If you don’t want to miss out on some won­der­ful sights, then con­sider this lovely African coun­try for your next bird­ing trip

Bird Watching (UK) - - World Birding - WORDS: DO­MINIC COUZENS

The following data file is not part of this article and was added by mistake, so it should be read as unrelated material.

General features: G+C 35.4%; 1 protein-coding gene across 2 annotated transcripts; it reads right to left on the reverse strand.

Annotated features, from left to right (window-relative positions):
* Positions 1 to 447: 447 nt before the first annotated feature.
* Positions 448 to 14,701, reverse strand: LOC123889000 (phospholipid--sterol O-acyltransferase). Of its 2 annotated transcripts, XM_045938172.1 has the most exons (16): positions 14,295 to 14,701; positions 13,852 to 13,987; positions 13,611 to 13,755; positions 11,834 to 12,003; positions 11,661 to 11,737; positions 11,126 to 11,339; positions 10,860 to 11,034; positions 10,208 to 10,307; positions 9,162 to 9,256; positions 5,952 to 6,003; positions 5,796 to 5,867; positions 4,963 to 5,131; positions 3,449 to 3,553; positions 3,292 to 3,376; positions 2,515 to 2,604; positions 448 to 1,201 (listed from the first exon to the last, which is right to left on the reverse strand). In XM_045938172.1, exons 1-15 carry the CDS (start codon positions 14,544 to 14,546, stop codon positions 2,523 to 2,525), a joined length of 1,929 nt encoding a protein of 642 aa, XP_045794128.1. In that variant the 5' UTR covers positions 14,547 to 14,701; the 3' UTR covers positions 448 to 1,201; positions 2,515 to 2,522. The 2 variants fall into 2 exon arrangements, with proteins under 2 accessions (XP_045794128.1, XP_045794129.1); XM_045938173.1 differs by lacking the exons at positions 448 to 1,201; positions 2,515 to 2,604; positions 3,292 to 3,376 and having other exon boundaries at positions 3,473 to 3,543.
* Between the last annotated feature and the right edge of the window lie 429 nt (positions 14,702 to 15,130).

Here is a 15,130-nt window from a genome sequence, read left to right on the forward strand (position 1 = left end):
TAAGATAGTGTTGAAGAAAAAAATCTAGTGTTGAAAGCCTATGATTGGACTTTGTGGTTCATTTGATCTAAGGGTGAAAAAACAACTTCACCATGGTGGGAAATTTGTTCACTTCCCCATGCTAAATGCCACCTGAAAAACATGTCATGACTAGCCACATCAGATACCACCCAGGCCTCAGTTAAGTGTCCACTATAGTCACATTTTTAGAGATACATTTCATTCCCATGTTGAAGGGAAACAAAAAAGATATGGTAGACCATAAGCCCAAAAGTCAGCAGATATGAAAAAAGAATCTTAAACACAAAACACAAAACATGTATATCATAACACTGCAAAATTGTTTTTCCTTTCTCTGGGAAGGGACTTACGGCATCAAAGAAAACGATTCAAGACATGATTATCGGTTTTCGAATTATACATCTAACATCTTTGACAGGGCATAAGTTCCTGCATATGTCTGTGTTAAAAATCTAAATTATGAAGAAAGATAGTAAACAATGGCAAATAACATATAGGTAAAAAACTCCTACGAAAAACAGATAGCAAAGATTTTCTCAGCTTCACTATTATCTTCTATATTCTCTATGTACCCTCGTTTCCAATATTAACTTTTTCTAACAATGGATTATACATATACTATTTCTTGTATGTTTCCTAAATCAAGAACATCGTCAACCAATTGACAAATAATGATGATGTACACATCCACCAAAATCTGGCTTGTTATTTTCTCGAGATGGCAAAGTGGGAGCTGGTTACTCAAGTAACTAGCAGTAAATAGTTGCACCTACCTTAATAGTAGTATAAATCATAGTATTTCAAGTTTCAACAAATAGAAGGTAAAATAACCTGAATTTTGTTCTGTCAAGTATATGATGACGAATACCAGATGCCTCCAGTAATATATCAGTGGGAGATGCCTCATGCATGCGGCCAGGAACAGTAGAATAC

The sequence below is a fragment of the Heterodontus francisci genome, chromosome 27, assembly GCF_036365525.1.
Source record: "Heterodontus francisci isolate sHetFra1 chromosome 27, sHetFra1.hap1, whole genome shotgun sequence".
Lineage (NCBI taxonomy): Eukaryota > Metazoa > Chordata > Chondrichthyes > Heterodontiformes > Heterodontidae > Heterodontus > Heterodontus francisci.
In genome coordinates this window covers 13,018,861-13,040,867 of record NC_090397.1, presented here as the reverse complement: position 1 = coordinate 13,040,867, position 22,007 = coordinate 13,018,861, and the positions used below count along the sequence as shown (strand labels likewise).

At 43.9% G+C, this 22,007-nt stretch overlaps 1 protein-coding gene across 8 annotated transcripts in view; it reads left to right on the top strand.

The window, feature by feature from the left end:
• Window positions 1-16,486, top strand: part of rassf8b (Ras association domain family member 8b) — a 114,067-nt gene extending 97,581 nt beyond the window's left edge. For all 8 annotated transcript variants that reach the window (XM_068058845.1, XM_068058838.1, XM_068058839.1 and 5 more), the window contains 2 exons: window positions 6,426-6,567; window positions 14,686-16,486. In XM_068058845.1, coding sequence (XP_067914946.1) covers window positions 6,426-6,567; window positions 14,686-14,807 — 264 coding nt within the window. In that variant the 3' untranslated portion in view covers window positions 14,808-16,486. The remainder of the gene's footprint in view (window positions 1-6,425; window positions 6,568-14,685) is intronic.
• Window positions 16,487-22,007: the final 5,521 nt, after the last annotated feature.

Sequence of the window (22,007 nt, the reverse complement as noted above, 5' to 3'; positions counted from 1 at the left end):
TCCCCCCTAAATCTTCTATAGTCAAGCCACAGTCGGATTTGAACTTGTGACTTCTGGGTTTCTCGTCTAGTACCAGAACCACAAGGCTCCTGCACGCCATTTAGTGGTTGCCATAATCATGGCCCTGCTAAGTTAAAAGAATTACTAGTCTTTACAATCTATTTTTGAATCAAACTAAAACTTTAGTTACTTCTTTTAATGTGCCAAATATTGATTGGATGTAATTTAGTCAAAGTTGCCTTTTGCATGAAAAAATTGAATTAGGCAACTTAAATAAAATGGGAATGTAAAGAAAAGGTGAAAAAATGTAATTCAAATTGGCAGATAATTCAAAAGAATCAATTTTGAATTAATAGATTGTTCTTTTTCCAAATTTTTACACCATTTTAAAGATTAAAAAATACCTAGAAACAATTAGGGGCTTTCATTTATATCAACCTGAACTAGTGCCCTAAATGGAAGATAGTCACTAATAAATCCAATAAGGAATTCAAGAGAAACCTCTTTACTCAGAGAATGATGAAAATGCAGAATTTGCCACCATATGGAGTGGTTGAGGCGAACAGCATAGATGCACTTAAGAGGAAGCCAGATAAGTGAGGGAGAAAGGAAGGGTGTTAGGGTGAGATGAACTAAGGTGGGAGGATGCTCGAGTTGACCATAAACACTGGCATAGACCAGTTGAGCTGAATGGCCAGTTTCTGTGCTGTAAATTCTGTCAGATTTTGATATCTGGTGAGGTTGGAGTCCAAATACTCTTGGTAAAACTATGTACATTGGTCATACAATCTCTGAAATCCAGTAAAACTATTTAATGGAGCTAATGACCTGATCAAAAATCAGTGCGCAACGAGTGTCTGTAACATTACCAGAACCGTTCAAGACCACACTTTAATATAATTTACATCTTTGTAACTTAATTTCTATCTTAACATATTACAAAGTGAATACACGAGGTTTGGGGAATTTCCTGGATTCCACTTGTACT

It was late af­ter­noon at a guest house in one of Africa’s less well-known cap­i­tal cities, Li­longwe. I was sit­ting op­po­site my guide, Abasi Jana, re­view­ing the day’s bird­ing with cup of tea in hand. The last of the sun­light twin­kled on the gar­den pool and a gecko roused it­self from slum­ber to scut­tle across the wall. Our at­ten­tion was caught by a small bird in one of the gar­den shrubs. “Col­lared Sun­bird,” called Abasi af­ter the briefest scan with his binoc­u­lars. “That’s a new one for the day”. He was right, it was yet an­other. Much as I al­ways think it’s rude of a new bird to ap­pear when you are ac­tu­ally tal­ly­ing your day-list, this in­tru­sion was, in a way symp­to­matic of the happy pro­fu­sion we had ex­pe­ri­enced in the last few hours. Col­lared Sun­bird was species 109, on a cur­tailed day – we hadn’t even started at dawn. Malawi, you might say, was show­ing off. Per­haps, though, it needs to. This small repub­lic in south-cen­tral Africa, a third sub­merged un­der the epony­mous Rift Val­ley lake and its south­ern half sur­rounded by Mozam­bique, is far from a fa­mous bird­ing lo­ca­tion, seem­ingly out­shone by the sa­fari cen­tres of neigh­bour­ing Zam­bia and Tanzania. Yet it punches above its weight bird-wise, 650 species cram­ming into a coun­try smaller than Greece, ow­ing to a rar­efied mix of dif­fer­ent habi­tats and high num­ber of lo­calised species that make even hard­ened Africa-philes sali­vate. As to this open­ing salvo of birds, it hap­pened that we had seen most of them in rel­a­tively un­usual cir­cum­stances – in miombo wood­land, a well-de­fined habi­tat made up from mod­est-sized trees with­out much un­der­story, on poor soils. Miombo hosts a pro­fu­sion of birds, but see­ing them can be far from a dod­dle. Suc­cess de­pends en­tirely on find­ing roam­ing bird flocks that come and go as they please. At Dza­lanyama For­est Re­serve there’s 100,000 hec­tars of the stuff, plenty in which to hide. In the end, it took all of 15 min­utes to find our first flock. Just be­yond the en­trance gate, Abasi stopped the car and de­clared “Pale-billed Horn­bill”. A scramble led us to a clear­ing and a great view of this de­cid­edly scarce species; it was perched re­splen­dent on a tree­top and mak­ing a sound like a very pan­icked Green Wood­pecker. Within sec­onds we were dis­tracted by move­ment in the green­ery a few me­tres away at eye level, and were amazed to see one of Dza­lanyama’s most sought-af­ter species, a Souza’s Shrike. In con­trast to our own shrikes, which are gen­er­ally birds of open ar­eas, this small grey and olive-brown shrike spe­cialises in feed­ing low down in the shade of the wood­land, mak­ing it easy to over­look. Souza’s Shrikes ha­bit­u­ally join bird parties and, sure enough, the sun­lit canopy was soon alive with flit­ting shapes. This is al­ways a thrilling spec­ta­cle, elic­it­ing a whole­some mix of ex­cite­ment and panic, and here in the heart of Africa, ex­otic names came thick and fast – Yel­low-bel­lied Hyliota (like a colour­ful Pied Fly­catcher), Green-capped Ere­mo­mela (yel­low­ish, war­bler-ish), Black-eared Seedeater (spar­row-like) and African Par­adise Fly­catcher (caramel brown, op­u­lent long trail­ing tail). My note­book was hot for half an hour, be­fore the feed­ing party ghosted out of sight. “Good start,” I re­marked to Abasi. “Stier­ling’s Wood­pecker!” he replied, eyes fixed be­hind me. This was an­other “mega”, hardly found any­where else in the world. It looks like a cross be­tween a Great Spot­ted and a Green Wood­pecker, with a bold black stripe through the eye,